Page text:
CCOUC Director Prof Emily Chan and other global experts from APSTAAG convened on 26 February 2021 to provide an update on activities and projects undertaken by the group during 2020 and formulate key research priorities for 2021. This conference also served to prepare the group for the UNDRR Global Platform for Disaster Risk Reduction to be held in Indonesia in 2022, the first time the platform is held in the Asia Pacific Region, which will provide an important opportunity for the Asia-Pacific DRR community to share their national and regional level perspectives and push the agenda for disaster risk reduction.
Despite COVID-19 pandemic restrictions, the APSTAAG community has convened numerous conferences and workshops across the region, including the virtual Asia Pacific Science and Technology Conference for Disaster Risk Reduction held in Malaysia on 15 October 2020. The National Resilience Council in the Philippines has partnered with the Australian government to provide disaster risk management training programmes for key government stakeholders in the area of science and technology, as well as leadership and governance. Fudan University in China and IRDR have opened a new International Centre of Excellence to focus on weather, climate change and public health. Experts from the Tohoku University in Japan are organising conferences in the areas of urban planning and infrastructure for disaster risk reduction. New Zealand has launched its first postgraduate programme in disaster management, which encompasses areas of humanitarian health and environmental science. The U-Inspire Alliance of Indonesia have convened conferences and seminars for young professionals in science. Experts from Mid Sweden University also presented a project “Strengthening University-Enterprise Collaboration for Resilient Communities in Asia” (SECRA), which was a collaboration between over 30 universities and institutions worldwide.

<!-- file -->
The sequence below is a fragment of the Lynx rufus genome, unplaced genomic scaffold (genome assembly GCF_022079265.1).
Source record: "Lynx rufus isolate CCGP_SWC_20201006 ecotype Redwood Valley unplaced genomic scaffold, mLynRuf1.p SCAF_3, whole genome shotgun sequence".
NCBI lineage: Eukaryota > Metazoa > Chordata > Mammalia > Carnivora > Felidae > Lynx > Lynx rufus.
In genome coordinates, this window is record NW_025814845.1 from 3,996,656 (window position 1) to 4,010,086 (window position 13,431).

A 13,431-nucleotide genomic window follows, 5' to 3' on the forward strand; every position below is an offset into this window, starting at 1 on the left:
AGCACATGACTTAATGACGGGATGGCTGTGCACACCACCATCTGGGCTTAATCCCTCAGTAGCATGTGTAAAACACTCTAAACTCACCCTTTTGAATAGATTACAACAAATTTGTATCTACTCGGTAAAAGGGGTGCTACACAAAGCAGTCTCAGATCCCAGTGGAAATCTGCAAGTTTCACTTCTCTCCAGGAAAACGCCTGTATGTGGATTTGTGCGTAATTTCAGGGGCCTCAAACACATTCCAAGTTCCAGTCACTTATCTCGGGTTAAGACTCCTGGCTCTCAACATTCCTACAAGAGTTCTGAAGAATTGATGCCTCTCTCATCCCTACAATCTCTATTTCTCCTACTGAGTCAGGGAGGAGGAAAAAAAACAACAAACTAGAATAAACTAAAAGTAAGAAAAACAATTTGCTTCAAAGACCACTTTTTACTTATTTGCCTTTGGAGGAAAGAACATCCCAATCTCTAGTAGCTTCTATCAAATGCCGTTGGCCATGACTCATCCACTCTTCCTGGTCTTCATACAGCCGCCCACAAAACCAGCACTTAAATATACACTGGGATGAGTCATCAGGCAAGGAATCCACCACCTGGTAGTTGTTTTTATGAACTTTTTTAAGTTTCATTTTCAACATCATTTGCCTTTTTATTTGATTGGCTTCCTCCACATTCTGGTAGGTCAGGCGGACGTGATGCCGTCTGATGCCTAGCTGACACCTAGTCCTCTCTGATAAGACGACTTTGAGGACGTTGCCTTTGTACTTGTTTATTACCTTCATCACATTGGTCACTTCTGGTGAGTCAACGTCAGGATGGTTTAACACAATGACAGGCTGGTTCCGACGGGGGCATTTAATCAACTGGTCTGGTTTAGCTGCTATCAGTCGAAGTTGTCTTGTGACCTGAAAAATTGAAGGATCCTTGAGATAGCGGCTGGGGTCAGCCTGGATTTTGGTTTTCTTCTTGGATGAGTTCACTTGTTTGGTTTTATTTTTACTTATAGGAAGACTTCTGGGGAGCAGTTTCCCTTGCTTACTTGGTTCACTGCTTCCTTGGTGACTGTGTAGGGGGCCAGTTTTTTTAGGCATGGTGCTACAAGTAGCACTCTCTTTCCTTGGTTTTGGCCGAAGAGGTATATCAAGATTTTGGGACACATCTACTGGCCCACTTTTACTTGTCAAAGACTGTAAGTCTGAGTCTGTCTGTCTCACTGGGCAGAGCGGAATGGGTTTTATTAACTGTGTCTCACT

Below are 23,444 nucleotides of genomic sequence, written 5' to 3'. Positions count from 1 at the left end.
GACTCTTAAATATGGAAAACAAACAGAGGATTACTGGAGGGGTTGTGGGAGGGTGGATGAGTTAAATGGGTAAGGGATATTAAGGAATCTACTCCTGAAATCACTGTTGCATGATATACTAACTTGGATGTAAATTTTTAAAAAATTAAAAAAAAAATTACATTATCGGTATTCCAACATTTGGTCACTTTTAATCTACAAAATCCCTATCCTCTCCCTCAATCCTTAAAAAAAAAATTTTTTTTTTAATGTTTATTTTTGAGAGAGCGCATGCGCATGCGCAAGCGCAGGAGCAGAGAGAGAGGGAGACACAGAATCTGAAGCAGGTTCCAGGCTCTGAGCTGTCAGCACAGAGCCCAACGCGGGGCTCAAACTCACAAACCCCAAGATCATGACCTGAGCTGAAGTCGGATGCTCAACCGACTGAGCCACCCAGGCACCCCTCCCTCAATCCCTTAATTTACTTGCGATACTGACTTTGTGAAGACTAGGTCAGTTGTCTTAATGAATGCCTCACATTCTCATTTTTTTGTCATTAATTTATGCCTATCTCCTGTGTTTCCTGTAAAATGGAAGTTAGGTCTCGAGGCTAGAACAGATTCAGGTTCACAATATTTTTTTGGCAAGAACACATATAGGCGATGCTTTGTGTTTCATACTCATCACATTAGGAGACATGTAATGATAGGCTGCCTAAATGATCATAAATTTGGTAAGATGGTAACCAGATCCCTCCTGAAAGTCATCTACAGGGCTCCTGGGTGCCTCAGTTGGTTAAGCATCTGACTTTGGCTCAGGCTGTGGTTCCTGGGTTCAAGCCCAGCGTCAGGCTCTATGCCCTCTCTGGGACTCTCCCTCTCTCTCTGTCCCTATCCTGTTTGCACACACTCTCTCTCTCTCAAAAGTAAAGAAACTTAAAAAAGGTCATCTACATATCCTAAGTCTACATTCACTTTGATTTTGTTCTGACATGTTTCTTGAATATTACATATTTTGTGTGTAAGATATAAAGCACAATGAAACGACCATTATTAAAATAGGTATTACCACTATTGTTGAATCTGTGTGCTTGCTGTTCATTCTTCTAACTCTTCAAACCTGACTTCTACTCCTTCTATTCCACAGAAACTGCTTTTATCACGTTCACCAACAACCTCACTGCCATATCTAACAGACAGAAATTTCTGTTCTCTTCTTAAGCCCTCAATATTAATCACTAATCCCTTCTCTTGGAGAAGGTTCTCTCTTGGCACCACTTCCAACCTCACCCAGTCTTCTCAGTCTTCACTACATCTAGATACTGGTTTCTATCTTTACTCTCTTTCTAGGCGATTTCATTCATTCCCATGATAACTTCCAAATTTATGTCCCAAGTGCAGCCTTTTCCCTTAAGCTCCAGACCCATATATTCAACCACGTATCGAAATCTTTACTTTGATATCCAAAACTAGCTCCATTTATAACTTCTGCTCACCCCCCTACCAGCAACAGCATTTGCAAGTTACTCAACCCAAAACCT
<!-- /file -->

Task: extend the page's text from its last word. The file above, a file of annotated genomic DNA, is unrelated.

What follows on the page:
Key research priorities for disaster risk reduction in the Asia Pacific region in 2021 will centre around three themes: 1) the evolving concept of risk (systemic risk, cascading risk), and to what extent the COVID-19 pandemic has created learning opportunities for the management of biological hazards; 2) the use of novel innovation and technology in disaster risk reduction (for example, in the areas of data collection, data management and artificial intelligence), particularly areas of innovation that have undergone accelerated development as a result of the pandemic; and 3), the expansion of research into the area of health emergency and disaster risk management (Health-EDRM), bringing together disaster risk reduction with public health. Areas of research can include digital literacy, home care provision, community health, and the comparison of health outcomes between different countries, jurisdictions, and cultures.